5 replies on “Judge in Mexico Blocks Sales of the New Frida Kahlo Barbie”

  1. Frida Kahlo has been speaking to psychic Canadian sculptor MURAR for three years – Frida calls herself a “Free Spirit” and has offered the “shelter” under her wings to any “younger” artists who desire “mentoring”….she has spoken extensively about her paintings, and philosophy. She is mentoring also, MURAR and part of this is a “celebration” of every work of art that has been completed in Murar’s studio. She is very warm, generous, and “free”. All quotes from these psychic conversations have been recorded, by writing as they happen, and are kept in the sculptor’s studio files.

  2. It’s not a good likeness of Frida. There’s no fire, and as was said, the doll’s skin is too light, her arms too thin, and why not more traditional dress? Would Frida have wanted this for little Mexican girls?

  3. As a clairaudient psychic I have been in contact with Frida Kahlo for the past 3 years – I asked her on April 22, 2018 to give a quote on the controversy about the Frida doll….anyone who is interested should contact me through Facebook, Susan Murar. She started off by saying, “Yes! I’m full of quotes!”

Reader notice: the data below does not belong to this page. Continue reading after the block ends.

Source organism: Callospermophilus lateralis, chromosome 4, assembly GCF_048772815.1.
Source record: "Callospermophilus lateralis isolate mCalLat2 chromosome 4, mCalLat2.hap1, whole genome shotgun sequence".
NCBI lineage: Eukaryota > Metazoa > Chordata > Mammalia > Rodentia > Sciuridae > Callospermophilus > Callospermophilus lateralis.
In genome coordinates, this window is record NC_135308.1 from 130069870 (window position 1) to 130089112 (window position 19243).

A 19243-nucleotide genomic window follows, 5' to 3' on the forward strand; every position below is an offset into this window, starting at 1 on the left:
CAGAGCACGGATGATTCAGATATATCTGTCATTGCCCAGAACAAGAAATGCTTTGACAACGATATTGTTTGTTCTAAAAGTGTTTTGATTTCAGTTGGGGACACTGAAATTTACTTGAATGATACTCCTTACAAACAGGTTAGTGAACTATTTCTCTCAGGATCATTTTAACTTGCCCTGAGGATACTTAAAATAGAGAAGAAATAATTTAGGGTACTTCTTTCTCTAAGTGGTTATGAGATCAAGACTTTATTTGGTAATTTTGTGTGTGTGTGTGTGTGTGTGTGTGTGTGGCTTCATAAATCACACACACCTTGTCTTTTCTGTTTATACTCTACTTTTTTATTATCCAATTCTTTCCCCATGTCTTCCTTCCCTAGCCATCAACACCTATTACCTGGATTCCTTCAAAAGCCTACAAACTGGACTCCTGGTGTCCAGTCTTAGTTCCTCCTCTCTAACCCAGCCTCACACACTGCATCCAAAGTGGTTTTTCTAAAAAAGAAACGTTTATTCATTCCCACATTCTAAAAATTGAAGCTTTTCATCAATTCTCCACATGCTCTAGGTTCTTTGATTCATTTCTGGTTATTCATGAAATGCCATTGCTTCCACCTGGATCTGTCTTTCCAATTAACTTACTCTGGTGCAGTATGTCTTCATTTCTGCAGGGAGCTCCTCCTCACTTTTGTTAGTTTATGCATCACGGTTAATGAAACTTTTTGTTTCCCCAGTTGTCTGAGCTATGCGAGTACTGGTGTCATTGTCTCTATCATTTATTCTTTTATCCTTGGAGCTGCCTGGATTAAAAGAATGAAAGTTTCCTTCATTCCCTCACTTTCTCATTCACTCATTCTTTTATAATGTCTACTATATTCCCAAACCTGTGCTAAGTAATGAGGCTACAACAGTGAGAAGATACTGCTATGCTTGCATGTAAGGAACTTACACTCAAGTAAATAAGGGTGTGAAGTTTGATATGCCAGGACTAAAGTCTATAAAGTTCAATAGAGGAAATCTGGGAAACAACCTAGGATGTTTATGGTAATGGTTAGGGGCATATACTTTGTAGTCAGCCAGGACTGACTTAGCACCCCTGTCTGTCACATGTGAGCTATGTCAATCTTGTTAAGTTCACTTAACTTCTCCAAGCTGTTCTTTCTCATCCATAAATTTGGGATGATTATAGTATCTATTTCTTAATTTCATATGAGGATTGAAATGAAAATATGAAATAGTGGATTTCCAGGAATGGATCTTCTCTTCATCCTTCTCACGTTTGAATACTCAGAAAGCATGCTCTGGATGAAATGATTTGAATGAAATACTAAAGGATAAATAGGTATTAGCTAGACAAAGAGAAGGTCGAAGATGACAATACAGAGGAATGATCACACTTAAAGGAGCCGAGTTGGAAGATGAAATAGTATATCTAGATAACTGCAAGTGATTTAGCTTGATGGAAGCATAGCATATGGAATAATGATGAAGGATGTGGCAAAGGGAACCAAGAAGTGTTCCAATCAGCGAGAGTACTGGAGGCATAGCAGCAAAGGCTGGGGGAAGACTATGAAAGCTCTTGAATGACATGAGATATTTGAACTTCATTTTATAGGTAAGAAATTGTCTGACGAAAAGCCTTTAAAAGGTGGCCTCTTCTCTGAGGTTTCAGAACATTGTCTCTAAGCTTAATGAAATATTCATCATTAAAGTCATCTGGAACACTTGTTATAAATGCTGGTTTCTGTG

4. Looks like Frida to me. Sounds like the niece didn’t get enough money to agree to the terms. I looked at numerous pictures of her, and the unibrow on the doll seems original to what she had. How about looking at the doll as a celebration of a strong and intelligent woman who would not accept mediocrity as the norm.

  5. Milquetoast – the awful doll, the lifeless comments. No real Frida knowers or lovers here. Besides inimitable beauty and fire, Frida Kahlo was the painter of pain, woman’s pain – physical, emotional, psychic and spiritual. Pain, not suffering, is the great awakener. The missing details are essential to her uniqueness. Would even a truer ‘doll’ show the entrails and corsets? blood, guts and anguish of this supreme woman? Of course not. She is being whitewashed as we speak. Savor the old film clips on youtube while they’re still up, and the books. And the paintings. And the old black-and-white photos of Frida, patron saint of broken hearts and unbroken soul.